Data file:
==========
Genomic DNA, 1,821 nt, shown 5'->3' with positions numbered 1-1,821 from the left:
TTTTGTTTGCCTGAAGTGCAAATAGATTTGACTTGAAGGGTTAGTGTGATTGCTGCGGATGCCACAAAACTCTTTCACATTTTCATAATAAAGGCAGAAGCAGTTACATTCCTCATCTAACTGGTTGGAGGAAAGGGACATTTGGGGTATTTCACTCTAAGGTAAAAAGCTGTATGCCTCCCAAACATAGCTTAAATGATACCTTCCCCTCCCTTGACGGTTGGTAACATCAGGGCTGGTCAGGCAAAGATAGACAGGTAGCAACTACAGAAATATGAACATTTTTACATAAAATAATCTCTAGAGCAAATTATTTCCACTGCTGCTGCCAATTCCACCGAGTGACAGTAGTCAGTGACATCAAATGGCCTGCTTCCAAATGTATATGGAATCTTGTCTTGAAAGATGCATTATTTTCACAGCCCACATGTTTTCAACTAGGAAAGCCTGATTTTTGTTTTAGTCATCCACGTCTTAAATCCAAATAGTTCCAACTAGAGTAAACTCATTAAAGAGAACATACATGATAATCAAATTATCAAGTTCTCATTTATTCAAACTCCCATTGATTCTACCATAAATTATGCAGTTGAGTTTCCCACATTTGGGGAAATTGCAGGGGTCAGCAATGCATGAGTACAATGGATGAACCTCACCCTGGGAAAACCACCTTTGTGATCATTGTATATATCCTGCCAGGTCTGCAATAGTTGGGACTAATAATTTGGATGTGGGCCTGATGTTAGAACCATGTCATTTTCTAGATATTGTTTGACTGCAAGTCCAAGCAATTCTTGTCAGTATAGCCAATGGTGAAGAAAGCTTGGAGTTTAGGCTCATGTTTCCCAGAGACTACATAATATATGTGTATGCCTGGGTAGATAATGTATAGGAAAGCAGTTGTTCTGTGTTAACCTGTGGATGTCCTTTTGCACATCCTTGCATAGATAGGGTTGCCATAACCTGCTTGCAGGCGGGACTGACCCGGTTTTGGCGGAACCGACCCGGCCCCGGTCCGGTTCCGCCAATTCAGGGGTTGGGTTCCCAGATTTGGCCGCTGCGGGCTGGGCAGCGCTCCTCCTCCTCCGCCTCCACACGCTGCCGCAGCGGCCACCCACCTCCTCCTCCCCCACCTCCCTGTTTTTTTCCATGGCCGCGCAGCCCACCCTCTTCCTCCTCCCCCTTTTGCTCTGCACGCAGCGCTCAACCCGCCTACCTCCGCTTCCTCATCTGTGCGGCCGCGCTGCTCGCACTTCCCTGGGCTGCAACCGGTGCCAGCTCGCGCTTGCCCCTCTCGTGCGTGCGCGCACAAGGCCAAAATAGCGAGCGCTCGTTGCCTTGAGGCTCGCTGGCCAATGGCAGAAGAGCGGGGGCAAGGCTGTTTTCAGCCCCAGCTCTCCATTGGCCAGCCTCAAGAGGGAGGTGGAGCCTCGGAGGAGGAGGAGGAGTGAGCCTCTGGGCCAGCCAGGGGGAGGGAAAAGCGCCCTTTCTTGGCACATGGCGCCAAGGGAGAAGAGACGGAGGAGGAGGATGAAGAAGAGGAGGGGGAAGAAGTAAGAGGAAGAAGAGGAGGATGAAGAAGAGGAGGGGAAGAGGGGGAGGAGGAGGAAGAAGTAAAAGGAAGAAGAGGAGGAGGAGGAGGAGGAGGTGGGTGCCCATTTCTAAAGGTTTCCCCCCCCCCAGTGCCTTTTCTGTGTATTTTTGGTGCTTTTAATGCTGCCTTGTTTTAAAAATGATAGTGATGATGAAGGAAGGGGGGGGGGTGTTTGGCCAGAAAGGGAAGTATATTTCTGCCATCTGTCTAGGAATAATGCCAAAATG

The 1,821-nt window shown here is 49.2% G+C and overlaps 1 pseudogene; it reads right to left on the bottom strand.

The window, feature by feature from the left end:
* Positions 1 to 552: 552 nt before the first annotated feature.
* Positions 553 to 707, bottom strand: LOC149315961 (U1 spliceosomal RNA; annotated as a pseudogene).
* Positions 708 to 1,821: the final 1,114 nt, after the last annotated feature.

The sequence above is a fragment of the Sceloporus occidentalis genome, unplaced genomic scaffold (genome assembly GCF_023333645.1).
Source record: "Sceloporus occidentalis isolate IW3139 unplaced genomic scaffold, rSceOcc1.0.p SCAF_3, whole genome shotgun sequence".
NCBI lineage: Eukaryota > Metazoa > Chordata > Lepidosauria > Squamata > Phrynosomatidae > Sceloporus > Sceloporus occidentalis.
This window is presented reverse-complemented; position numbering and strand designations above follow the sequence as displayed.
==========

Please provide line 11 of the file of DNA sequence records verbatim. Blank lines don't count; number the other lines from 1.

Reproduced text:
This window is presented reverse-complemented; position numbering and strand designations above follow the sequence as displayed.